Bangkok, Thailand – A doctor providing maternal healthcare in conflict areas in Myanmar, a man working to end child marriage and menstruation taboos in Nepal, and a young activist campaigning for peace in Afghanistan are among the winners of this year’s N-Peace Awards, given out by the United Nations Development Programme in Asia and the Pacific.
The annual N-Peace Awards shine a spotlight on extraordinary activists, campaigners, and advocates in Asia and the Pacific who are championing the role of women in peacebuilding efforts and working to ensure that issues affecting women are addressed at local and national levels.
This year’s winners were announced to coincide with the launch of the United Nation’s global #HearMeToo campaign to prevent violence against women and girls.
Established in 2010, N-Peace strengthens the role of women in peace-building and conflict resolution, operating across seven countries: Afghanistan, Indonesia, Myanmar, Nepal, Pakistan, the Philippines and Sri Lanka.
“This year’s winners are notable for their determined efforts to change the landscape of inequitable gender relations during and post conflict, particularly when it comes to sexual violence, and access to justice, services, and information,” said Valerie Cliff, Deputy Regional Director for Asia & the Pacific and Director of Bangkok Regional Hub.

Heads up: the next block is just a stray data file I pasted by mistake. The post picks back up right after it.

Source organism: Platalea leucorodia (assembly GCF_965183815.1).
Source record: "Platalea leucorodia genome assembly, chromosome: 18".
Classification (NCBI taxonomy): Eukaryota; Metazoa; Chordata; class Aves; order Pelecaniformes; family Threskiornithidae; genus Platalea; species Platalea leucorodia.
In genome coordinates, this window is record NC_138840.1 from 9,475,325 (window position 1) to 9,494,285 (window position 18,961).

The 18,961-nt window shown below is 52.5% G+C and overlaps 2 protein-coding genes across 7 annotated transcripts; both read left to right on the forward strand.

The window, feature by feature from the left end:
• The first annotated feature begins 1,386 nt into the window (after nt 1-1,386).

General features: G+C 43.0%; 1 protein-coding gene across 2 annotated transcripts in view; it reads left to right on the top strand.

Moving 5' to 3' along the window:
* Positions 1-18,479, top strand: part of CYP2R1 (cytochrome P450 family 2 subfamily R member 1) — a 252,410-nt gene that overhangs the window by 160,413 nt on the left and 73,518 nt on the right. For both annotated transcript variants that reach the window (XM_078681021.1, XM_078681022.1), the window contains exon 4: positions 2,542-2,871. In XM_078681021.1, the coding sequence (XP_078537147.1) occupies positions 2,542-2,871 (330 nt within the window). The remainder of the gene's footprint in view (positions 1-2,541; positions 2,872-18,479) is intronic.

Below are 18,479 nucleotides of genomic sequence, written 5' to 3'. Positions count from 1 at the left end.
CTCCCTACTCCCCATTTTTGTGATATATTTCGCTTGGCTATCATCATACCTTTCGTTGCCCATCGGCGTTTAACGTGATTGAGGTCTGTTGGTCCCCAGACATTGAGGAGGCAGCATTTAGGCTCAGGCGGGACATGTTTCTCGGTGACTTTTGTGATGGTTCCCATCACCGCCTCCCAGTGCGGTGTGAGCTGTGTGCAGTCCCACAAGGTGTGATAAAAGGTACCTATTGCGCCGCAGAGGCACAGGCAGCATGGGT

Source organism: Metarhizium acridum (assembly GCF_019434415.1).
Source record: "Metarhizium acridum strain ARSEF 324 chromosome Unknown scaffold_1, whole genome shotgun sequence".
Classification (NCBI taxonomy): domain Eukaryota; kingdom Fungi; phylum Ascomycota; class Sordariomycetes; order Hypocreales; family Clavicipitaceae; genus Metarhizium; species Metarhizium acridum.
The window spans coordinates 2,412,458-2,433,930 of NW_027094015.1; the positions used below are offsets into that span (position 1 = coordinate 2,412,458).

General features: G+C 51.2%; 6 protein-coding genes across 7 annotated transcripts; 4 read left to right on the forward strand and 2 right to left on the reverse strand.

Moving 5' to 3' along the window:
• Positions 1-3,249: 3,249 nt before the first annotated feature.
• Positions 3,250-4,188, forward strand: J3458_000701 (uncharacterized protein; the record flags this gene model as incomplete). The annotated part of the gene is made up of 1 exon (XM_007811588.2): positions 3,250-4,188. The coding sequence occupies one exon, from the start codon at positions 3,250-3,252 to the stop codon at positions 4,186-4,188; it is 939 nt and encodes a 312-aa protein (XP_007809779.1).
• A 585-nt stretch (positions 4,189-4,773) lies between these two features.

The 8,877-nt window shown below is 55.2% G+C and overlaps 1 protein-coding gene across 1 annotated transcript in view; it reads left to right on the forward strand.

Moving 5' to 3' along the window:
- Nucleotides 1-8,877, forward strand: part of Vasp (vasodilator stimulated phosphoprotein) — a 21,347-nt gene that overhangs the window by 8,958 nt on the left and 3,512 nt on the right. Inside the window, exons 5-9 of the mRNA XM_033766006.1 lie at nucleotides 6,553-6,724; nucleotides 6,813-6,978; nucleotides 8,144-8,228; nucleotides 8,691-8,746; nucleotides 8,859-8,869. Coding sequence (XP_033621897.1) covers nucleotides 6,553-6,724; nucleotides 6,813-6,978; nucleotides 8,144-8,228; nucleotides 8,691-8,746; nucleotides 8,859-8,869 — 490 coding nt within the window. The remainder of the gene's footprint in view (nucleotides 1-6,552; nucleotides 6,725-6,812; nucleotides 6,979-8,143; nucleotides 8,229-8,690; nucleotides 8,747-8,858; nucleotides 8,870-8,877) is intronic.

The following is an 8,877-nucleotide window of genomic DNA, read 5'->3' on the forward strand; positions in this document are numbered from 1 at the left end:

“One of the primary purposes of the N-Peace Awards is to amplify women’s voices, and show how their meaningful participation in peace and security efforts can be the key to unlocking inclusive, peaceful, and sustainable societies.”
There are three categories for the awards: Untold Stories, Campaigning for Action, and Peace Generation. The ‘Untold Stories Award’ category recognizes the efforts of women who have demonstrated skills in conflict resolution, prevention, and peace building in their local communities. The Campaigning for Action award recognizes two individuals – one woman and one man – who are contributing to the advancement of the Women, Peace and Security Agenda at leadership, policy, and decision-making levels. The Peace Generation Award annually recognizes the work of youth who have demonstrated volunteerism as a powerful means of promoting social cohesion, reconciliation, and gender equality.
Candidates for the awards are nominated through an open process. N-Peace received 56 nominations this year, of which 35 were cleared for online voting. Online voting was opened on the 20th of September and closed on the 22nd of October 2018. Over this period of time, 7,497 members of the general public registered to vote, and a total of 5,557 votes were verified and cast from over 98 countries. The N-Peace social media campaign that ran alongside the voting process also provided insight into the community support of each individual. The hashtag #NPeaceAwards had 1,602,238 timeline deliveries and reached 892,860 people on Twitter during this period.
Candidates with the most online votes and/or social media support were shortlisted and submitted to a panel of expert judges for final review. This year’s judges were Steve Killelea and David Hammond (Institute for Economics and Peace), Barbara Navarro (Google Asia Pacific), Prakash Jha (Indian film producer and director), Vrinda Grover (human rights activist), and Leymah Gbowee (Liberian Peace Activist and Nobel Peace Prize Winner).